Category: Tools & Workshop


Bob Vila Radio: A Simple Tweak for Any Caulk Gun

Given its purpose and common applications, caulk often needs to go places where the gun doesn't fit. In those situations, you can extend the reach of the tool using this simple, ingenious trick.

Your good old caulk gun is a user-friendly tool—until you need to use it in a tight spot (say, the back side of a toilet). What to do? Here’s one idea: Make yourself a flexible extension to attach to the nozzle.

Caulking Toilet

Photo: fotosearch.com

Audio clip: Adobe Flash Player (version 9 or above) is required to play this audio clip. Download the latest version here. You also need to have JavaScript enabled in your browser.

Listen to BOB VILA ON CAULKING HARD-TO-REACH PLACES or read the text below:

It’s simple! Head to the hardware store and pick up some clear plastic tubing at least a foot-and-a-half long. Choose tubing with an interior diameter of a quarter inch.

Gently work one end of the tube onto the tip of the caulk, then cut the other end of the tube at an angle—the same angle you’d cut into the dispensing tip of a normal tube of caulk.

Now, squeeze the trigger of the caulk gun until you see the caulk nearing the end of the extension tube. Bend the tube to your target area and dispense as usual. If the tight quarters produce some wobbles in your line of caulk, no worries. Just use a wet finger to smooth the imperfections.

Done? Finish by detaching the extension tube and cleaning it with a small wooden dowel. That way, the tube will be clear and ready for use next time.

Bob Vila Radio is a 60-second home improvement radio tip of the day carried on more than 186 stations in 75 markets around the country. Click here to subscribe, so you can automatically receive each new episode as it arrives—absolutely free!


Bob Vila Academy—Enroll Today!

Become a student in Bob Vila Academy and learn the basics of home improvement the fun and easy way.

Bob Vila Academy

When it comes to home improvement, we could all use a mentor—someone to guide us through the process and offer hints and tricks along the way. Well, the help we all need has finally arrived—Bob Vila Academy. A brand-new digital workshop, Bob Vila Academy includes exclusive, project-based video courses hosted by the next-generation of DIY experts. Gain new skills, raise your confidence level, have fun and—yes—make things. We’ll help!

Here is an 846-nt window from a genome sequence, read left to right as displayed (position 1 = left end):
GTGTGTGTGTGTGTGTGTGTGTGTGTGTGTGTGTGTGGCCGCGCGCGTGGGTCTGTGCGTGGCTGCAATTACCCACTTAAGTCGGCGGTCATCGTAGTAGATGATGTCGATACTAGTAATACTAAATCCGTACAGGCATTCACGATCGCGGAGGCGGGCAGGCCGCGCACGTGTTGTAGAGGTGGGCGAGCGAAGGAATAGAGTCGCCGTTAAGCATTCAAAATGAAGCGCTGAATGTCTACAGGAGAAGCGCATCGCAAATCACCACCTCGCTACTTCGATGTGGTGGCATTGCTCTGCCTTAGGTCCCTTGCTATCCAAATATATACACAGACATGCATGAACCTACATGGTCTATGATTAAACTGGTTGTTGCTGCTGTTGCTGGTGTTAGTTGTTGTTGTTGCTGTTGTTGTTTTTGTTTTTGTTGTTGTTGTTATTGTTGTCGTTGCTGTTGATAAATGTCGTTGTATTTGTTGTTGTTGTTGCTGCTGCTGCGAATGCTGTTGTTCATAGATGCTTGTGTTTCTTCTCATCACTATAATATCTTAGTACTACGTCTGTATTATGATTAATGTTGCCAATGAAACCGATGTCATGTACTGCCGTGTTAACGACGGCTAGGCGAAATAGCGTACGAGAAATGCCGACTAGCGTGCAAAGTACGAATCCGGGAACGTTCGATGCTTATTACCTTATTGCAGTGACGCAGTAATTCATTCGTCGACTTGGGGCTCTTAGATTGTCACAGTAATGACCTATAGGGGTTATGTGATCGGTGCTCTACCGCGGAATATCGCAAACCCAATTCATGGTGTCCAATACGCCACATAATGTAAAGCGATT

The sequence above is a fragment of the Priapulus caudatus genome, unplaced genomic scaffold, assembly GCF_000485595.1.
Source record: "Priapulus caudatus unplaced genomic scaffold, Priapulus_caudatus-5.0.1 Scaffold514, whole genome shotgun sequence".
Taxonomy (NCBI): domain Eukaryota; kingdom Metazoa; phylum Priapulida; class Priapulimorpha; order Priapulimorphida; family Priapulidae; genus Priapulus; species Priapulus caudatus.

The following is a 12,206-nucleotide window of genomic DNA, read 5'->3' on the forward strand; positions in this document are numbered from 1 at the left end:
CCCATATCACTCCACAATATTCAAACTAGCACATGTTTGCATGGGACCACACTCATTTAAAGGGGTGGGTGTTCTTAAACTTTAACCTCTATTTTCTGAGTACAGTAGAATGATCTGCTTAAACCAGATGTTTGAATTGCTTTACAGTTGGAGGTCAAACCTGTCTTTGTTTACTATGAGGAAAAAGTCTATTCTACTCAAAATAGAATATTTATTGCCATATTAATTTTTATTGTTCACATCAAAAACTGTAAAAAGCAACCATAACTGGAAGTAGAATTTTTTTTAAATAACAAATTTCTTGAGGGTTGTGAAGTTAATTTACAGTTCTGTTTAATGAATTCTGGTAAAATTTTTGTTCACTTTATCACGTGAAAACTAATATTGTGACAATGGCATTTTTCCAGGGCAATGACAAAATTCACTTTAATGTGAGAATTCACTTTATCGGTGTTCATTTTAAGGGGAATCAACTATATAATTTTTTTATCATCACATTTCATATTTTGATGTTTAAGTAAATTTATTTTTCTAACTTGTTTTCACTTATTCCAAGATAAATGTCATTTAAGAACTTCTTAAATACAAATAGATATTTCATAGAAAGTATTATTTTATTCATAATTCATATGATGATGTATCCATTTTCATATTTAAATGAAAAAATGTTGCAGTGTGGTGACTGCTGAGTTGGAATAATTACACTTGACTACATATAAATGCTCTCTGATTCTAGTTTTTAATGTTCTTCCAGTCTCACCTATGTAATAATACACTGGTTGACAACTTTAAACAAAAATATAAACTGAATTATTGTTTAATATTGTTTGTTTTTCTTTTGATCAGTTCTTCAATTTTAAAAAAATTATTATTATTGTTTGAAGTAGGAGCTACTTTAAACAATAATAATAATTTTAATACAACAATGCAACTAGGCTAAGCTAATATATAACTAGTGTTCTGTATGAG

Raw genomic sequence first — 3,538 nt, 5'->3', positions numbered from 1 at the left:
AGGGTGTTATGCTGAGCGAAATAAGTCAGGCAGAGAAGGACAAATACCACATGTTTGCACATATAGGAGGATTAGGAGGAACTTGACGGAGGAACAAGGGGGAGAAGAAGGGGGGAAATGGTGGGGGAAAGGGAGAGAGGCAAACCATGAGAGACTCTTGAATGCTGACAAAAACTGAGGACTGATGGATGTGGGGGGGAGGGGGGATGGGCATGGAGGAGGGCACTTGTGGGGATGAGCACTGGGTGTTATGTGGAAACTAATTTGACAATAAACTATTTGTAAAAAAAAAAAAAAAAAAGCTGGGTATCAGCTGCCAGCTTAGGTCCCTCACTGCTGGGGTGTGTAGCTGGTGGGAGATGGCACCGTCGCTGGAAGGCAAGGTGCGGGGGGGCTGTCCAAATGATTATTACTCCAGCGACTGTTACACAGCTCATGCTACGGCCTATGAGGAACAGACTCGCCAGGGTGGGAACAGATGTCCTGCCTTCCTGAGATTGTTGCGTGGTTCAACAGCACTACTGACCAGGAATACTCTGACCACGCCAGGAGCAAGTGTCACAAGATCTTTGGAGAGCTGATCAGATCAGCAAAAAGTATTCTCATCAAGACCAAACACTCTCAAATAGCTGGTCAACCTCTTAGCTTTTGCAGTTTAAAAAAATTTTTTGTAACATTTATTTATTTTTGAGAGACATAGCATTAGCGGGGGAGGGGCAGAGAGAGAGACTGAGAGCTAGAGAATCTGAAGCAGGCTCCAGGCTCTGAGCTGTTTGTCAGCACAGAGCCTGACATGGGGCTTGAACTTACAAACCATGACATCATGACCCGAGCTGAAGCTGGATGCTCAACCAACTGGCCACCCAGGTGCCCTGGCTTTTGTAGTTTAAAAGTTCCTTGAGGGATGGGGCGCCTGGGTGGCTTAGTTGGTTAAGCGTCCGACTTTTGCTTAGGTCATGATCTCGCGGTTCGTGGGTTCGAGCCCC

ENROLL IN BOB VILA ACADEMY

Bob Vila Academy already offers a range of courses, with new ones every month. Enroll in your favorites today, and let the instructor of each course take you through every step of the project, from start to finish, while teaching you the techniques needed to succeed. Courses include:

• Building a concrete top for your bathroom vanity. Course instructor Pete lays out the basics of working with one of the most versatile and durable materials on the planet.

• Crafting a new wall sconce. Here, course instructor Isabelle explains how to weave your own stylish shade and wire up a light fixture, without having to hire an electrician.

Creating functional wall art. Discover the fun of working with reclaimed wood, as course instructor Tanya demonstrates how to build a home accent you can proudly put on display.

What are you waiting for? Visit Bob Vila Academy to preview each course and enroll!

Bob Vila Academy - Coin Vault


Bob Vila Radio: Add Security with Tamper-Proof Screws

How secure is your home, if it would only take a thief with a Philips-head to gain access? Tamper-proof security fasteners add a layer of much-needed protection.

For years, companies have been trying to keep one step ahead of vandals and thieves by manufacturing so-called security fasteners, removable only with specialized tools. Predictably, the bad guys keep finding workarounds.

Security Fasteners

Photo: fotosearch.com

Audio clip: Adobe Flash Player (version 9 or above) is required to play this audio clip. Download the latest version here. You also need to have JavaScript enabled in your browser.

Listen to BOB VILA ON SECURITY FASTENERS or read the text below: